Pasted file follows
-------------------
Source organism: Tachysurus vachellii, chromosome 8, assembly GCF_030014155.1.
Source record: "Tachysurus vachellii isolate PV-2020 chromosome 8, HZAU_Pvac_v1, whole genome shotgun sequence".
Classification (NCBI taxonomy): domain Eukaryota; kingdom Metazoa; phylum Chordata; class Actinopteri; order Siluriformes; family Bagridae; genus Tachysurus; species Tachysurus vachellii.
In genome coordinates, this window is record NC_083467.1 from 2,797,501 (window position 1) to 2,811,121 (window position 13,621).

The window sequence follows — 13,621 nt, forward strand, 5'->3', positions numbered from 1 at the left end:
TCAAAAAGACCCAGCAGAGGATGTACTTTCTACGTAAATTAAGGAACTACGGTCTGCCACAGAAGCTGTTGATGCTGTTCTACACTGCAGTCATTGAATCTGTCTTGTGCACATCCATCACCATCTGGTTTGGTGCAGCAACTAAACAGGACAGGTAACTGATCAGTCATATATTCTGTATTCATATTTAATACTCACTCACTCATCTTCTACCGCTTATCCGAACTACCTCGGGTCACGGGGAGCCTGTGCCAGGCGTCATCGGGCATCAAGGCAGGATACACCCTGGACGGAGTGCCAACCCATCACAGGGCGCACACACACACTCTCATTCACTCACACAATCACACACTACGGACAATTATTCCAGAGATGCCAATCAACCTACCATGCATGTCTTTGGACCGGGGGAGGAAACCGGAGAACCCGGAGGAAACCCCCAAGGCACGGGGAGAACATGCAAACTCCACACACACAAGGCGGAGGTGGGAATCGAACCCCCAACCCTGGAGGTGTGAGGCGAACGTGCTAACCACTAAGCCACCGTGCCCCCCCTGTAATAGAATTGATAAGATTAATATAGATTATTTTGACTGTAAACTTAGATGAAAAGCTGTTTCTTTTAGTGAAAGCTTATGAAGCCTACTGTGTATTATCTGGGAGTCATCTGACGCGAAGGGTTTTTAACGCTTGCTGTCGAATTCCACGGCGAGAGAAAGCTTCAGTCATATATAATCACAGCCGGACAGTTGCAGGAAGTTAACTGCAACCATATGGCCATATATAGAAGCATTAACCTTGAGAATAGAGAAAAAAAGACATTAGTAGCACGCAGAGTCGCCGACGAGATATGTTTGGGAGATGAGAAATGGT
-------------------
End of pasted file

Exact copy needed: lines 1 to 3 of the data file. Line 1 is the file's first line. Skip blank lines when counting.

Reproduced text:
Source organism: Tachysurus vachellii, chromosome 8, assembly GCF_030014155.1.
Source record: "Tachysurus vachellii isolate PV-2020 chromosome 8, HZAU_Pvac_v1, whole genome shotgun sequence".
Classification (NCBI taxonomy): domain Eukaryota; kingdom Metazoa; phylum Chordata; class Actinopteri; order Siluriformes; family Bagridae; genus Tachysurus; species Tachysurus vachellii.